the time, making so much noise, I could hardly hear myself talk. Some Mataji motioned me to quiet it down a little, her baby was soundly asleep and I was waking her up! There were hysterical peals of laughter out in the hall all the time. After 20 minutes everyone was sleeping or staring out into space. Some devotees were yawning and looking down at their watch, making sure I saw them do it, and then giving me the evil eye. When I said, `we're not these bodies,' some devotees looked at me as if they were insulted. Finally I said, `Jai, ok, it's time to take the feast!!' Immediately all the devotees from the hall came pouring into the temple room with a roar, dancing like madmen and chanting, `Jai, Haribol, Finally, glory, glory, he's done, he's done!!." [he tugs at his neckbeads and says, "I tell ya, a guy can't get no respect around here!"]

Then Rod told a joke and nobody laughed, and he said, "what's a guy
gotta do to get a little canned laugher around here?"

Comments-

This joke isn't about ridiculing devotees, maybe you have to be a citizen of the USA, and 40-50 years old, to know who Rodney Dangerfield is, very funny man. His constant line is, "I can't get no respect." The joke is just about him being a devotee and doing his comedy routine. If you ever saw his routine, then you would get the joke. And most of us Americans over 40 have seen his
routine.

Rodney Dangerfield is funny, because he points out that in our materialistic society, actually nobody respects the other person. He makes an exaggeration out of this fact. We are all envious of each other, this is what he is saying, actually he's saying the same thing we say, but in a language the common man understands, and makes it funny. Rodney says that his wife and friends, his dog, no one gives him any respect, and Americans relate to this, they see it in their own lives, and the exaggeration makes it funny. Actually it is a tragedy where everyone is exposed at being envious and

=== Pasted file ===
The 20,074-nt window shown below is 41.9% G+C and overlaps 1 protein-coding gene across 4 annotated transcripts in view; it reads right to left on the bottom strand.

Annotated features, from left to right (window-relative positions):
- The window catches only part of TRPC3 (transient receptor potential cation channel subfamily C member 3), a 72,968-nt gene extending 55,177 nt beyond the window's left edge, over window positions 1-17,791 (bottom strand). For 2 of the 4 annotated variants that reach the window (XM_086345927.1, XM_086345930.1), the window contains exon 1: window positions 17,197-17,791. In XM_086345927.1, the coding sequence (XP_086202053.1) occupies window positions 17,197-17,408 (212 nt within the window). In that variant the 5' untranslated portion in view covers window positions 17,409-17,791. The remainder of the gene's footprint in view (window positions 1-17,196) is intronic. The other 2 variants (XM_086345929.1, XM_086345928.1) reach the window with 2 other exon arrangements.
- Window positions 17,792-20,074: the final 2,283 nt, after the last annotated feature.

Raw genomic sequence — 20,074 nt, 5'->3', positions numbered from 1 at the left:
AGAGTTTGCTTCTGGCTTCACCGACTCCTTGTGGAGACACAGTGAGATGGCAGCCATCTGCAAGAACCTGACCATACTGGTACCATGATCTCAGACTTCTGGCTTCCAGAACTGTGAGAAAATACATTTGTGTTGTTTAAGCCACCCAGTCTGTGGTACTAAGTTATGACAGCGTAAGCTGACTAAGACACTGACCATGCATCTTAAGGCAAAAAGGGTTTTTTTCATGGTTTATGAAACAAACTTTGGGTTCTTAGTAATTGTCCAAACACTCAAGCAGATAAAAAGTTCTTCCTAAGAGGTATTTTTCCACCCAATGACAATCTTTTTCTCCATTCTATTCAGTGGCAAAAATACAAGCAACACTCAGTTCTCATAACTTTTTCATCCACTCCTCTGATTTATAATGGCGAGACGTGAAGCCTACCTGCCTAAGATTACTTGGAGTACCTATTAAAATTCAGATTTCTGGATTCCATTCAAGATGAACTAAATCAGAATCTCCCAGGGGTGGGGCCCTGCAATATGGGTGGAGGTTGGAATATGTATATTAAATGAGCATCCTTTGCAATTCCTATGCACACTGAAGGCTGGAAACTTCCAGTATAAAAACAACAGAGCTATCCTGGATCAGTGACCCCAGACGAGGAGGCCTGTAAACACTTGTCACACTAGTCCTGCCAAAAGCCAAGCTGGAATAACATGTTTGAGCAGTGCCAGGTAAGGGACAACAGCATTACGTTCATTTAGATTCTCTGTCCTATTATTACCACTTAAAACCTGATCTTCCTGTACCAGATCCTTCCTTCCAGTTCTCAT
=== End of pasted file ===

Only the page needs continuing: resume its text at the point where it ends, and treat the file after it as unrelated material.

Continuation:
selfish, but the comedy routine makes it funny, though true.

So Rodney joins the Hare Krishnas, this is good, but he still makes the same kind of jokes, but they are exaggerated. Because, even though we are devotees, and we know to respect all others, still in our kanistha stage, we sometimes tend to be impersonal to each other, and to the non-devotees also. So Rodney picks up
on this tendency to be impersonal, but in an exaggerated way.

Since he is a bhakta, he still needs to learn the lesson of not being desirous of receiving any respect from others, but to just give others respect. This is the lesson that we all learn as Bhaktas, to reach that stage of humility where we understand that respect is better to give than receive. In fact, we must give
all respect to others, before we can ever begin to get a little respect in return. This is the lesson that Rodney is slowly learning.

Otherwise, it's just a joke. Some like it, and maybe some don't. Some have to analyze it to death. Everyone is different, so some relate to it and some don't. If you don't think it's funny, then let it go. The tendency to analyze it to death means that it has somehow touched a question in your mind, maybe we see the
same thing in ourselves, that we need to work on just giving respect, and not expecting it, and therefore it has some value.